Only in certain circumstances. Adeficiency judgment may not be obtained when a property in foreclosure is sold through a non-judicial public sale or if the foreclosure relates to apurchase money mortgage. Different rules apply to guarantors of such loans.

  78. 78
    b says:

    Alan –

    The problem is that Seattle is nothing compared to either SF or LA, both of which are “world class” cities with far more people, density and jobs in their vicinity. I remember looking up a while back for a post that prices in SF were actually cheaper than downtown Seattle if you took population density into account.

  79. 79
    patient says:

    From what I hear in the news it seems like the C/S report was quite a wake up call for many average people out there that is not reading SB or are actively in the market. There was a lot of talk of spoked listeners/viewers on the radio.
    The median is a noisy and tricky measure but I assume it likely that last years Feb – March increase of 5.8% up to $454,950 will be a tall order to match. I wonder how the recently spoked will feel if a ~5% median price decline is reported about a week from now. Kind of a left-right combination in boxing terms.

  80. 80
    bitterowner says:

    “Note also that I’m not offering legal advice and no one should construe my postings on this blog as legal advice or the commencement of legal representation. If you or anyone else here needs or thinks they might need help with foreclosure issues I highly recommend contacting an attorney to assist you in that process as soon as possible.”

    Off topic rant:
    This post, or more accurately the fact that it was considered necessary, represents much of what is wrong with our society.

  81. 81
    Marc says:

    BitterO,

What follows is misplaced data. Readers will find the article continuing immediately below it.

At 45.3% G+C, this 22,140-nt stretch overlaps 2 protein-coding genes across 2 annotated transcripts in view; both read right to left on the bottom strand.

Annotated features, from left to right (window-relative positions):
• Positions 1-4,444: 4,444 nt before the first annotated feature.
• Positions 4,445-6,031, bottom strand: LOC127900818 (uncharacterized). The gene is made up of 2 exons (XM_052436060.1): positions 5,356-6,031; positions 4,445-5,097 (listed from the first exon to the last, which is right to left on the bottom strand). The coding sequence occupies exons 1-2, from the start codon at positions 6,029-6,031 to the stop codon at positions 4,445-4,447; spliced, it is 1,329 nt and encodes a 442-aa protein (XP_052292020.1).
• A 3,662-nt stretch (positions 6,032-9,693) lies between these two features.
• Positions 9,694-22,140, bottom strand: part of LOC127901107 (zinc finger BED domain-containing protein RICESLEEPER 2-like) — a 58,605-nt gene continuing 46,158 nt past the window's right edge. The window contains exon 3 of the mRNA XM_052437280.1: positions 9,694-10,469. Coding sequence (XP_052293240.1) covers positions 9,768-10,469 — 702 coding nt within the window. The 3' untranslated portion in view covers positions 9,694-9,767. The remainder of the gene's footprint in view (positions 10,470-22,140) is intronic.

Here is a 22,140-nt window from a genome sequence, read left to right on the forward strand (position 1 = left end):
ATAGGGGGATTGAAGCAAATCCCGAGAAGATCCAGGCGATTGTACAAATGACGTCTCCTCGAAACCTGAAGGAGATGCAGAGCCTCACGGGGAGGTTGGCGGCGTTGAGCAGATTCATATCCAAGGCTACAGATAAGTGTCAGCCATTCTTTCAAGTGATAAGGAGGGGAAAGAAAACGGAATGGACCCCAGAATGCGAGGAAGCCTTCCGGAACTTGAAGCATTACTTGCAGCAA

If your comment is meant to deride our over-litigous society, then have at it with my blessing. If it was aimed at me, well, have at that too. It simply seemed to me that Alan’s questions sought answers that, if given, could easily be construed as legal advice. Since I’m an attorney, if I give legal advice it could be construed as creating an attorney-client relationship thereby giving rise to the rights and obligations incident thereto. I do not wish to create such a relationship, thus the disclaimer.

  82. 82
    bitterowner says:

    Marc,
    Society, not you.
    I thought it was clear.

  83. 83
    Alan says:

    I understood Marc’s comment about legal advice. In my opinion, it is a good thing that we require a license for practicing law. It is also a good thing that those with a license can be held accountable for give bad interpretations of the law. It is also a good thing that people with a license can talk about the law outside of rights and responsibilites their license confers.

  84. 84
    bitterowner says:

    Alan – agree completely.
    It is, however, a bad thing that someone with a law degree cannot provide opinions – even opinions arrived at through professional training and practice – with the legitimate concern that some jackass will sue him.

  85. 85
    bitterowner says:

    should read “without the legitimate concern…”

    also, am framing my opinion in the context of coments posted on a RE blog.

  86. 86
    Marc says:

    Sounds like we’re all on the same page and no one will have to sue anyone.

  87. 87
    Alan says:

    Sounds like we’re all on the same page and no one will have to sue anyone.

    You aren’t a very good lawyer, are you?

    I kid.

    Because it’s easy.